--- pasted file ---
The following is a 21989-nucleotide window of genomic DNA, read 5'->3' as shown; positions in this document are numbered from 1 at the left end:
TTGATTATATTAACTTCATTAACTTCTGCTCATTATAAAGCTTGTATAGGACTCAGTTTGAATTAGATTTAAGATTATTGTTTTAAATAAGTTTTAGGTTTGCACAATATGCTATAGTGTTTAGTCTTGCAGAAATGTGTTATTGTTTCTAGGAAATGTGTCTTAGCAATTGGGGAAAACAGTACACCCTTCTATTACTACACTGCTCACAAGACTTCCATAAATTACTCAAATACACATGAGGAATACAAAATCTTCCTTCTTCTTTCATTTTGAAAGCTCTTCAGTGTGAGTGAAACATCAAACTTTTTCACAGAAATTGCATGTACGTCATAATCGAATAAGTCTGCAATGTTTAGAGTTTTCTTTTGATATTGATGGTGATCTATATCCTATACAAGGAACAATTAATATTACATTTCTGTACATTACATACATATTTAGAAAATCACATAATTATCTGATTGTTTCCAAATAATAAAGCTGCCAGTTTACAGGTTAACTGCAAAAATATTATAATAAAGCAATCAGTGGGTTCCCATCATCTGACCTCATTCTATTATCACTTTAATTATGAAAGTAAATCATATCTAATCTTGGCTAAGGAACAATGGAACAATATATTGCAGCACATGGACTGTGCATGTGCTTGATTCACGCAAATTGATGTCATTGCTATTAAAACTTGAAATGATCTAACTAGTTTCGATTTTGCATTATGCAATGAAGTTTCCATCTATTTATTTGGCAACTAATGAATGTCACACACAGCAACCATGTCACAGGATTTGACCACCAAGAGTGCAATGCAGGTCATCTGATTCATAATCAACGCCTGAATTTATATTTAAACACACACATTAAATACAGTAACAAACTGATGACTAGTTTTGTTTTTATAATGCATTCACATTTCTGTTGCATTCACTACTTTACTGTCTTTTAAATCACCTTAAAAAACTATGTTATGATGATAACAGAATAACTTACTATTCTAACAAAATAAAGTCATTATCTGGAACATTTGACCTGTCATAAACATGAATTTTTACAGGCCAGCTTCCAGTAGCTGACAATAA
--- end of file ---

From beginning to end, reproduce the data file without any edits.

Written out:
The following is a 21989-nucleotide window of genomic DNA, read 5'->3' as shown; positions in this document are numbered from 1 at the left end:
TTGATTATATTAACTTCATTAACTTCTGCTCATTATAAAGCTTGTATAGGACTCAGTTTGAATTAGATTTAAGATTATTGTTTTAAATAAGTTTTAGGTTTGCACAATATGCTATAGTGTTTAGTCTTGCAGAAATGTGTTATTGTTTCTAGGAAATGTGTCTTAGCAATTGGGGAAAACAGTACACCCTTCTATTACTACACTGCTCACAAGACTTCCATAAATTACTCAAATACACATGAGGAATACAAAATCTTCCTTCTTCTTTCATTTTGAAAGCTCTTCAGTGTGAGTGAAACATCAAACTTTTTCACAGAAATTGCATGTACGTCATAATCGAATAAGTCTGCAATGTTTAGAGTTTTCTTTTGATATTGATGGTGATCTATATCCTATACAAGGAACAATTAATATTACATTTCTGTACATTACATACATATTTAGAAAATCACATAATTATCTGATTGTTTCCAAATAATAAAGCTGCCAGTTTACAGGTTAACTGCAAAAATATTATAATAAAGCAATCAGTGGGTTCCCATCATCTGACCTCATTCTATTATCACTTTAATTATGAAAGTAAATCATATCTAATCTTGGCTAAGGAACAATGGAACAATATATTGCAGCACATGGACTGTGCATGTGCTTGATTCACGCAAATTGATGTCATTGCTATTAAAACTTGAAATGATCTAACTAGTTTCGATTTTGCATTATGCAATGAAGTTTCCATCTATTTATTTGGCAACTAATGAATGTCACACACAGCAACCATGTCACAGGATTTGACCACCAAGAGTGCAATGCAGGTCATCTGATTCATAATCAACGCCTGAATTTATATTTAAACACACACATTAAATACAGTAACAAACTGATGACTAGTTTTGTTTTTATAATGCATTCACATTTCTGTTGCATTCACTACTTTACTGTCTTTTAAATCACCTTAAAAAACTATGTTATGATGATAACAGAATAACTTACTATTCTAACAAAATAAAGTCATTATCTGGAACATTTGACCTGTCATAAACATGAATTTTTACAGGCCAGCTTCCAGTAGCTGACAATAA